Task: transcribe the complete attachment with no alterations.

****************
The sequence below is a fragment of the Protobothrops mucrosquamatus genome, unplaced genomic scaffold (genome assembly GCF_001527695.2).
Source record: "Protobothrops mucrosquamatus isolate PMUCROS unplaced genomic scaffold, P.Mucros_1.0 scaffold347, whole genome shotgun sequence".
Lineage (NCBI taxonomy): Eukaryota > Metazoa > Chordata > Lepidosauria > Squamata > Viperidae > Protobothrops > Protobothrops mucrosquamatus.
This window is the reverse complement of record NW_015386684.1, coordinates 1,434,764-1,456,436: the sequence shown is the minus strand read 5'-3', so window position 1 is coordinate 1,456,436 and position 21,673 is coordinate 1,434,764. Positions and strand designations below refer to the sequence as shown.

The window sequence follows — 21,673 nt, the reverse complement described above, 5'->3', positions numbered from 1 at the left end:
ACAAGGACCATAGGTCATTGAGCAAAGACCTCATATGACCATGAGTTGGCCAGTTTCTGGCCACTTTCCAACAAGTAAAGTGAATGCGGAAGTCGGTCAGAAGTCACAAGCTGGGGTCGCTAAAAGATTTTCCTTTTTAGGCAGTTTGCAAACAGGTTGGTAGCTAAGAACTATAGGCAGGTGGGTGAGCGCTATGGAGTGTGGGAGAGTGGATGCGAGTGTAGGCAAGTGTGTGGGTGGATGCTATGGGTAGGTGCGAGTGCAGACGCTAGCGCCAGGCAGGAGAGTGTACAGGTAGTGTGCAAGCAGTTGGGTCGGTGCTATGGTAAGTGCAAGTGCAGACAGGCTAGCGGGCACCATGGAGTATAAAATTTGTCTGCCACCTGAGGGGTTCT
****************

The sequence below is a fragment of the Protobothrops mucrosquamatus genome, unplaced genomic scaffold (genome assembly GCF_001527695.2).
Source record: "Protobothrops mucrosquamatus isolate PMUCROS unplaced genomic scaffold, P.Mucros_1.0 scaffold347, whole genome shotgun sequence".
Lineage (NCBI taxonomy): Eukaryota > Metazoa > Chordata > Lepidosauria > Squamata > Viperidae > Protobothrops > Protobothrops mucrosquamatus.
This window is the reverse complement of record NW_015386684.1, coordinates 1,434,764-1,456,436: the sequence shown is the minus strand read 5'-3', so window position 1 is coordinate 1,456,436 and position 21,673 is coordinate 1,434,764. Positions and strand designations below refer to the sequence as shown.

The window sequence follows — 21,673 nt, the reverse complement described above, 5'->3', positions numbered from 1 at the left end:
ACAAGGACCATAGGTCATTGAGCAAAGACCTCATATGACCATGAGTTGGCCAGTTTCTGGCCACTTTCCAACAAGTAAAGTGAATGCGGAAGTCGGTCAGAAGTCACAAGCTGGGGTCGCTAAAAGATTTTCCTTTTTAGGCAGTTTGCAAACAGGTTGGTAGCTAAGAACTATAGGCAGGTGGGTGAGCGCTATGGAGTGTGGGAGAGTGGATGCGAGTGTAGGCAAGTGTGTGGGTGGATGCTATGGGTAGGTGCGAGTGCAGACGCTAGCGCCAGGCAGGAGAGTGTACAGGTAGTGTGCAAGCAGTTGGGTCGGTGCTATGGTAAGTGCAAGTGCAGACAGGCTAGCGGGCACCATGGAGTATAAAATTTGTCTGCCACCTGAGGGGTTCT